At the Board of Selectmen last night Chef Kingsbury handed out the attached estimate of what it would cost the town to hire eight new paramedics, such that the Medfield Fire Department would be staffed by four full time firefighters on duty, 24/7. Under this scenario, the Medfield Fire Department staffing would double from eight full time firefighters to sixteen firefighters, with half of the employees being paramedics, and half EMT’s.
Since 2000 we have provided EMT intermediate ambulance services, and we employ eight full time EMT’s to do so. We are staffed by two EMT’s per shift, 24/7.
I believe that the major treatment difference between EMT and paramedic services is the ability of the latter to administer medication and insert IV’s. I also understand that paramedics have about 1,640 hours of training beyond EMT’s.
At the meeting, ALS services were estimated to be used on 80% of the current runs, needed on maybe 60%, and currently ALS services are provided by ALS intercepts, if available, as the result of a ten year old agreement with the towns of Westwood, Walpole, and Norfolk. We split any fees received for runs with ALS intercepts with the other towns on a 50/50 basis.
The data that especially interested me was that the Medfield Fire Department does about 650 ambulance runs per year, or about two per day on average, and that each run takes up to an hour and a half. That would appear to mean that there is a lot of capacity for which we are staffed, to do more runs. When figured on a yearly average, if the two runs take about three hours, there is about twenty hours per day of non-run time. If all the departments in surrounding towns have the same issue, it seems that it cries out for a regional solution by which all departments are using more of that currently underutilized capacity.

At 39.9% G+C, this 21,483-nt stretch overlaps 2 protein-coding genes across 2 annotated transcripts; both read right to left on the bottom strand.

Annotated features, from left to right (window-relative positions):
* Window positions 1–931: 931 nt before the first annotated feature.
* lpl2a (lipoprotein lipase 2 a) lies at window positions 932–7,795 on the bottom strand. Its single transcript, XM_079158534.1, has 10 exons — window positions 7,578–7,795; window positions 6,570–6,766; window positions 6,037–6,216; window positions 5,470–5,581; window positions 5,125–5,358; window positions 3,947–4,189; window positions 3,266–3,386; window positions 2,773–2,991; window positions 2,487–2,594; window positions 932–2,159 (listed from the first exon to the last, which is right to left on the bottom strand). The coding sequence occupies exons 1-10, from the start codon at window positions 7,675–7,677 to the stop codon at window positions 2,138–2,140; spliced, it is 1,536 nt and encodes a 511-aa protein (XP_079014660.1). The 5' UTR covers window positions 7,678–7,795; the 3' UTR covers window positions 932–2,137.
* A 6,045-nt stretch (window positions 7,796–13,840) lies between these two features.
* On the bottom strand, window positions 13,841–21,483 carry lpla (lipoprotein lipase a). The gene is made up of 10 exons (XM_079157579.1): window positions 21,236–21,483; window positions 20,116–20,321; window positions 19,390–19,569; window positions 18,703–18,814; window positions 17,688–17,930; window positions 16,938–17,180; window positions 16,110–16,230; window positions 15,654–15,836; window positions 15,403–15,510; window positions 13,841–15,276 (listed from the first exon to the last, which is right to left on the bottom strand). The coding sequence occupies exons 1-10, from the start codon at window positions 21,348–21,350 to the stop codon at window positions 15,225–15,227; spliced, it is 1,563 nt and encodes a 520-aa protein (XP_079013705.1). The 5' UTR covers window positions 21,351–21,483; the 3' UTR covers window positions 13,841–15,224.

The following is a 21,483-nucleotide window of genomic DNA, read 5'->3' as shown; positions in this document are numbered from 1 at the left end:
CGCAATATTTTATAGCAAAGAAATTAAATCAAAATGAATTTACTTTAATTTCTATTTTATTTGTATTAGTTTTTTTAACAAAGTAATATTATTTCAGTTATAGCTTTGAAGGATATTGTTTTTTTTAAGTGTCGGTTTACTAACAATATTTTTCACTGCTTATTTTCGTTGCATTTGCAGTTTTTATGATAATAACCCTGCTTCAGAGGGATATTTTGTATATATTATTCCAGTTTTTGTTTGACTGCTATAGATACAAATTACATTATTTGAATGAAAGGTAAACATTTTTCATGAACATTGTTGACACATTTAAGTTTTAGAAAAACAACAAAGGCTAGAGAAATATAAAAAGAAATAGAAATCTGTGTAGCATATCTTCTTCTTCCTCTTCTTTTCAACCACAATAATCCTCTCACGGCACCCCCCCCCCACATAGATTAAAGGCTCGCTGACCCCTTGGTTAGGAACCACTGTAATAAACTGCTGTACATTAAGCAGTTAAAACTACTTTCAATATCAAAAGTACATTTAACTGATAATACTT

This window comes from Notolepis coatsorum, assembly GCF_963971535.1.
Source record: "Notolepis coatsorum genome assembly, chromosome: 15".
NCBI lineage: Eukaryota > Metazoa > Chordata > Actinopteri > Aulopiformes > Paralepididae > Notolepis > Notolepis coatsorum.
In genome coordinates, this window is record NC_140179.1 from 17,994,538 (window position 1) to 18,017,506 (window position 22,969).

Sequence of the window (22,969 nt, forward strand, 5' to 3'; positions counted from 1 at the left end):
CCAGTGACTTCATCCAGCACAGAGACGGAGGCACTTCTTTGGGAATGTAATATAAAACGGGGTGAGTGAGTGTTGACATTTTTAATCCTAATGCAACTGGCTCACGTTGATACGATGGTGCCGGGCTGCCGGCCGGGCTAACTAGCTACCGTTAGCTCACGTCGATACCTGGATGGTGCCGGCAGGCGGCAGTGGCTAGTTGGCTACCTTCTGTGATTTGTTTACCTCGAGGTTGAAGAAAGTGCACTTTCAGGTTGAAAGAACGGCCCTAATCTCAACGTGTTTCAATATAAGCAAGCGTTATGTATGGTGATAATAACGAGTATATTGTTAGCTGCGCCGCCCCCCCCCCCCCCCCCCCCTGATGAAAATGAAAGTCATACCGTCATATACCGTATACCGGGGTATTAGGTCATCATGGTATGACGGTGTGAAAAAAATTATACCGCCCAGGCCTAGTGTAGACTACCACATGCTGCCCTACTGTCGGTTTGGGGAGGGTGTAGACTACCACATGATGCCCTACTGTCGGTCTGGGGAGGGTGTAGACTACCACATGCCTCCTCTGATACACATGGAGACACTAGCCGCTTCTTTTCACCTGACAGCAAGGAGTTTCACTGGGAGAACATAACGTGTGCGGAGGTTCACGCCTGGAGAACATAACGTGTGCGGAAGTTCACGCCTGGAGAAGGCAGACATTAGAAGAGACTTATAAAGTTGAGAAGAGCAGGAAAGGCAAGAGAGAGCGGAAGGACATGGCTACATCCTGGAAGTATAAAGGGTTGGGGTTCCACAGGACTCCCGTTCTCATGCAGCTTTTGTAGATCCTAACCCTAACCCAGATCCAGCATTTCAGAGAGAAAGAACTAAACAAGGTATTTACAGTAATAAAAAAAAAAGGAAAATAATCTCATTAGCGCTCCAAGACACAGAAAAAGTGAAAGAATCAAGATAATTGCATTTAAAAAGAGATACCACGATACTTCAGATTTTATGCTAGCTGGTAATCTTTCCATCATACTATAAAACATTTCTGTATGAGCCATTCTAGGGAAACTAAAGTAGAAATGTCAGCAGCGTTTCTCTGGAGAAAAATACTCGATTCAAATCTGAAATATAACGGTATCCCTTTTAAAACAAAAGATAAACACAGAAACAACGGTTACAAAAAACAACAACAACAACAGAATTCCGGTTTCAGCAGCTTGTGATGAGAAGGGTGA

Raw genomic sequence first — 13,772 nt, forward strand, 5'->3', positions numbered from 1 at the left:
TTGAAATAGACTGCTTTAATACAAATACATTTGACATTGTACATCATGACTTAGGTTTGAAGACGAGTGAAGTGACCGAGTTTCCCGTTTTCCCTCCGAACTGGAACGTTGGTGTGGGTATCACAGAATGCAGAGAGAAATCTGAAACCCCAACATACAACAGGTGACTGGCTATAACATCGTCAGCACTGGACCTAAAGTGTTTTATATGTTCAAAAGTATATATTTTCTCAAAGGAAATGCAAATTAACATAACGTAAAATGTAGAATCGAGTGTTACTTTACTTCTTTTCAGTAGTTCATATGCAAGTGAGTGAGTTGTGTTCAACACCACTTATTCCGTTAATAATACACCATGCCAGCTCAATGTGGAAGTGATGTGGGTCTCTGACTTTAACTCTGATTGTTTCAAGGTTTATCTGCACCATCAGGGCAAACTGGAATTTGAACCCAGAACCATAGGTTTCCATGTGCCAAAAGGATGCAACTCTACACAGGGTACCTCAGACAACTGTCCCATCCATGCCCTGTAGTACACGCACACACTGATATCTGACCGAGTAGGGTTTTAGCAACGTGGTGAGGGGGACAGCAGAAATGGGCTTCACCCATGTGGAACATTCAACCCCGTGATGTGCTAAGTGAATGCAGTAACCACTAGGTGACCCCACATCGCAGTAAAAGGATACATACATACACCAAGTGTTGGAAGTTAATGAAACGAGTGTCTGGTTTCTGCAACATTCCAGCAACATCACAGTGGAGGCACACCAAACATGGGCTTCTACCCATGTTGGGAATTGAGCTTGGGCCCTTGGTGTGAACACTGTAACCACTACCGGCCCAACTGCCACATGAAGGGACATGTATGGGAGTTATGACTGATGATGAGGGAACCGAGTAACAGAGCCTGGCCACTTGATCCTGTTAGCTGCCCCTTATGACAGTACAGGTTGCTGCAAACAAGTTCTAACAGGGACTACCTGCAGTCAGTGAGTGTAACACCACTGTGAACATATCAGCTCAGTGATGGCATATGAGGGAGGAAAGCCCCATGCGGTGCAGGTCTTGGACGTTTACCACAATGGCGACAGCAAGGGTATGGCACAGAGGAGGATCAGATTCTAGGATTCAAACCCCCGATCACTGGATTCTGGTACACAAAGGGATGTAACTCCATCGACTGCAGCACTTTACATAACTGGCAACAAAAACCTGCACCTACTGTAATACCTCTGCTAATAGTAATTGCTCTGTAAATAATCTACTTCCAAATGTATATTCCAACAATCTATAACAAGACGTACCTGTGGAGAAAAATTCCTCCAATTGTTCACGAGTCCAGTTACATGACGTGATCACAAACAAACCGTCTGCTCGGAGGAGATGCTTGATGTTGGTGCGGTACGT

There were several comments made about the safety issues of being properly staffed with employees who have the proper training, both for the safety of the firefighters themselves and for the safety of the public. One call firefighter assured that no apparatus ever leaves the station without being fully and properly staffed.
Alternatives that were also mentioned included:
- converting to a paramedic service slowly over time by requiring any new hire to be a paramedic
- hiring a company to provide the ALS service on an intercept basis, which was estimated to cost $600,000/year,plus a charge per run, for three towns;
- starting a regional ALS service shared with other towns that do not currently have ALS (i.e. Millis, Dover, Sherborn, and one other, Holliston maybe), but it was reported that there appears to be no interest in those other towns per the Chief in doing a regional service; and
- NB, it was stated that there was felt to be little interest among our current EMT’s in their becoming paramedics.
Another alternative, that was not discussed, is whether the Medfield Fire Department could just be converted to an all paramedic service by requiring current employees to become paramedics within a set amount of time, say within the next three years. In the past the Chief has opined that was not possible.
The more I learn about ALS services, the more uncertain of the right solution I become. What is the proper balance between services and costs? I still need a lot of education, so I hope the selectmen get a lot more input. Today in follow up discussions with one of the meeting participants I was provided the Massachusetts EMERGENCY MEDICAL SERVICES PRE-HOSPITAL STATEWIDE TREATMENT PROTOCOLS, all 176 pages of it – so I have some homework to get me started.